Attracting butterflies in general to your garden isn’t difficult however, if you want to attract specific butterflies so you can observe the caterpillars and possibly a new butterfly emerging from the Chrysalis, you’ll need to do some research.
There are many different flowers, trees and shrubs that attract adult butterflies for nectar, however many butterflies require a specific plant for the “Host” plant. This is the only plant the the butterfly will lay eggs on and will supply the food for the caterpillar. A Monarch Butterfly, for example, uses the milkweed for it’s host plant. You may not want milkweed in your garden but why not? A few plants in the back of your garden work great. If you’ve never seen the beautiful Monarch caterpillar, your in for a treat. Here’s a bit of information about the Monarch that you may not know. The milky substance in the milkweed is toxic to animals. It can make a cow sick and that’s why farmers don’t like it in their fields. But for the Monarch, it serves as a defense against birds.
There should be three parts to a butterfly garden – nectar source, host plants and shelter. For a nectar source, it’s best to choose flowers that bloom at different times during the season. It’s especially important to have late summer blooming nectar flowers so the butterflies can load up on energy for their migration trip. The old true heirloom varieties are good choices because some of the modern hybrids are bred for bigger, showier flowers and not necessarily for nectar. Host plants are ones that certain butterflies use to lay their eggs. Some provide nectar for the adults and also food for the caterpillar. Tall trees or shrubs will provide a sheltered place where butterflies can roost at night or escape from bad weather.
Plant your butterfly garden in a sunny spot and provide rocks for a place that butterflies can bask in the sun. Butterflies bask to heat up their wing muscles for flight. You should also provide a water source such as a small fountain or water dish.
NEVER USE PESTICIDES ON FLOWERS!
Here’s some butterfly garden plants you can try if you’re just starting a butterfly garden. If you already have a flower garden that includes some of these, you may want to consider adding some of the host plants or additional nectar plants to increase your butterfly population. Don’t forget to keep an eye out for caterpillars and some Chrysalis!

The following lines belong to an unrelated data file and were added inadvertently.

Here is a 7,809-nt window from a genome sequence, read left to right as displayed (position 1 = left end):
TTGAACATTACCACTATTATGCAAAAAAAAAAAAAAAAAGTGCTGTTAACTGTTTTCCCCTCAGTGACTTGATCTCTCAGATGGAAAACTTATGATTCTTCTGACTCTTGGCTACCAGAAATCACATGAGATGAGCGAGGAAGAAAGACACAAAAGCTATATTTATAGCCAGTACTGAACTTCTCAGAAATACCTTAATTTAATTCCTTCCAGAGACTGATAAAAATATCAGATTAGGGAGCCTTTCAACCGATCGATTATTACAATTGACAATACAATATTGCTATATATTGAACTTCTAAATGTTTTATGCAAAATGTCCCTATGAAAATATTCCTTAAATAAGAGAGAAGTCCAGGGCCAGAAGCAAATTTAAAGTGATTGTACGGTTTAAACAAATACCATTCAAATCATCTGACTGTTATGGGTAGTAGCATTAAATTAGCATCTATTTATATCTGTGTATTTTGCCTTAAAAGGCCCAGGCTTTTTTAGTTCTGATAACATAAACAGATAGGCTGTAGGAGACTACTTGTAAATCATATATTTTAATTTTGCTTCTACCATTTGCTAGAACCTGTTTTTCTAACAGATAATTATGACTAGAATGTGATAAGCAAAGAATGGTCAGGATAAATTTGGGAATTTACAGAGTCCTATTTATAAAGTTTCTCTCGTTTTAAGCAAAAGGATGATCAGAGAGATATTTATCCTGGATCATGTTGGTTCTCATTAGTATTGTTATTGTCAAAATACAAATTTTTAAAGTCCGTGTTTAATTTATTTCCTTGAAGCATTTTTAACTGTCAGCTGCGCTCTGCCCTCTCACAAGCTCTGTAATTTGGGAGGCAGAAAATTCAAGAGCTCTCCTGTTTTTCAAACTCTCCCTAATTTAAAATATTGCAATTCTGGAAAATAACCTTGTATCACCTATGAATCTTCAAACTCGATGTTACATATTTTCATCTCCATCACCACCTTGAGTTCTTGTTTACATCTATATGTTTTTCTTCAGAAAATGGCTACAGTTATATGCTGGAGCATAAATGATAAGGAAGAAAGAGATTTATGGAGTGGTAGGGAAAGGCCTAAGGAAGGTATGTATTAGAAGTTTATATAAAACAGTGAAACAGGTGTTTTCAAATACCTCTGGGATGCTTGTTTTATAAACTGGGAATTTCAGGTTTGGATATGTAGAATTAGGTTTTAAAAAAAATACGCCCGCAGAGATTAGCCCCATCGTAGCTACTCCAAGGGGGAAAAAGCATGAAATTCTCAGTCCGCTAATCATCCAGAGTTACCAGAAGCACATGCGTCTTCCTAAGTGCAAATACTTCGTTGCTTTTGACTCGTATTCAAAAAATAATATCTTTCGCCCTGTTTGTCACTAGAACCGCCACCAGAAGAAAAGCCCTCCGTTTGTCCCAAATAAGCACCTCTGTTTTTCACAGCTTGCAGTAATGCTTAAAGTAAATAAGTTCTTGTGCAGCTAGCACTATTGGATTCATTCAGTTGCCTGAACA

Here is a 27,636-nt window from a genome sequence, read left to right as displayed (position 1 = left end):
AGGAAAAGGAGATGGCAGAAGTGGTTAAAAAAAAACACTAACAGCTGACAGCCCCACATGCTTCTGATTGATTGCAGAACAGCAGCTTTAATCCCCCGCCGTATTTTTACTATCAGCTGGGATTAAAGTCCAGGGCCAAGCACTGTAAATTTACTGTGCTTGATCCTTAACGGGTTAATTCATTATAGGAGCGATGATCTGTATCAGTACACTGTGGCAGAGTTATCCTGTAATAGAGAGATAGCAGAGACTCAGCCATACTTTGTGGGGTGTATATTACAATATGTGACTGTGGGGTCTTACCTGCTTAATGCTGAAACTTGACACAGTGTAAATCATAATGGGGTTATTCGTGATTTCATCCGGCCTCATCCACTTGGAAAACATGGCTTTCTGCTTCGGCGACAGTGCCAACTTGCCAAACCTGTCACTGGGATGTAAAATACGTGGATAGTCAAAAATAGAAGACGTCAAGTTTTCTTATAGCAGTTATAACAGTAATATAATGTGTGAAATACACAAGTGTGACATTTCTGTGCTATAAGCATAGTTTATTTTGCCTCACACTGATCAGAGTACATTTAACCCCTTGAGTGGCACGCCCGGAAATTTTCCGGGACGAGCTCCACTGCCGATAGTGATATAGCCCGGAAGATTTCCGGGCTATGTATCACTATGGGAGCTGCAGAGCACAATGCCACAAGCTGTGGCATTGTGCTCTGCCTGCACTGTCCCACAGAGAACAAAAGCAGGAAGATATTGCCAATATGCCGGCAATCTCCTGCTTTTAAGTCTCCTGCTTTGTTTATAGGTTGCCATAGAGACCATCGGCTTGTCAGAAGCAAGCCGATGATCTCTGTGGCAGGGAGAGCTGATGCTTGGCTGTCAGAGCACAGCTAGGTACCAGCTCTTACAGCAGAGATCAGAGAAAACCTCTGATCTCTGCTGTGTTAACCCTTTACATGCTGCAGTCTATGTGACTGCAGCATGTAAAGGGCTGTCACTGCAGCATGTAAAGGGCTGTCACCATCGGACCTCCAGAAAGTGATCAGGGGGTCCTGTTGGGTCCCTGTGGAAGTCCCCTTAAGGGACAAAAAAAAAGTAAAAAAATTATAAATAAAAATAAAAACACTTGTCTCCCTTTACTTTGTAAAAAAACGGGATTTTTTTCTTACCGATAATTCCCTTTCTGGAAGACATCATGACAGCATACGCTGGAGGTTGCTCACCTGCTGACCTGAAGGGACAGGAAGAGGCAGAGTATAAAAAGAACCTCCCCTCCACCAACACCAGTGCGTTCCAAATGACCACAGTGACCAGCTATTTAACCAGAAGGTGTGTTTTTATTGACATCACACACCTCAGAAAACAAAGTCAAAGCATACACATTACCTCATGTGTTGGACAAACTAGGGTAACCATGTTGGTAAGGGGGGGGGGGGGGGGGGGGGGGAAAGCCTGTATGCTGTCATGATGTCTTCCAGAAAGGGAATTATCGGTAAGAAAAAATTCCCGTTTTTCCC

Annuals PerennialsSweet Alyssum – both host & nectar Yarrow – nectar Cosmos – nectar Hollyhock – both host & nectar Dianthus – nectar Chives – nectar Globe Amaranth – nectar Columbine – nectar Sunflower – nectar Milkweed – both host & nectar Heliotrope – nectar Asters – nectar Lantana – nectar Tickseed (coreopsis) – nectar Nicotiana (Flowering Tobacco) – nectar Ice Plant – nectar Starflower – nectar Hardy Dianthus – nectar Annual Phlox – nectar Coneflower – nectar Salvia – nectar Fleabane – nectar Mexican Sunflower – nectar Joe Pye Weed – nectar Nasturium – both host & nectar Blanket flower – nectar Verbena – nectar Daylily – nectar Zinnia – nectar Bush clover – both host & nectar Blazing Star – nectar
Herbs Flax – HostChives – nectar Lupine – Host Dill – host Bluebells – nectar Fennel – host Beardtongue – nectar Lavender – nectar Russian Sage – nectar Mint – nectar Perennial Phlox – nectar Catmint – nectar Black-eyed Susan – nectar Parsley – host Pincushion Flower – nectar Sage – nectar Stonecrop – nectar Thyme – nectar Speedwell – nectar Trees & Shrubs Butterfly bush – nectar Blue Mist Spirea – nectar Dogwood – host Hawthorne – host Ash – host Chockberry – host Willow – host Lilac – nectar Vibernum – both host & nectar Home Previous Page Next Page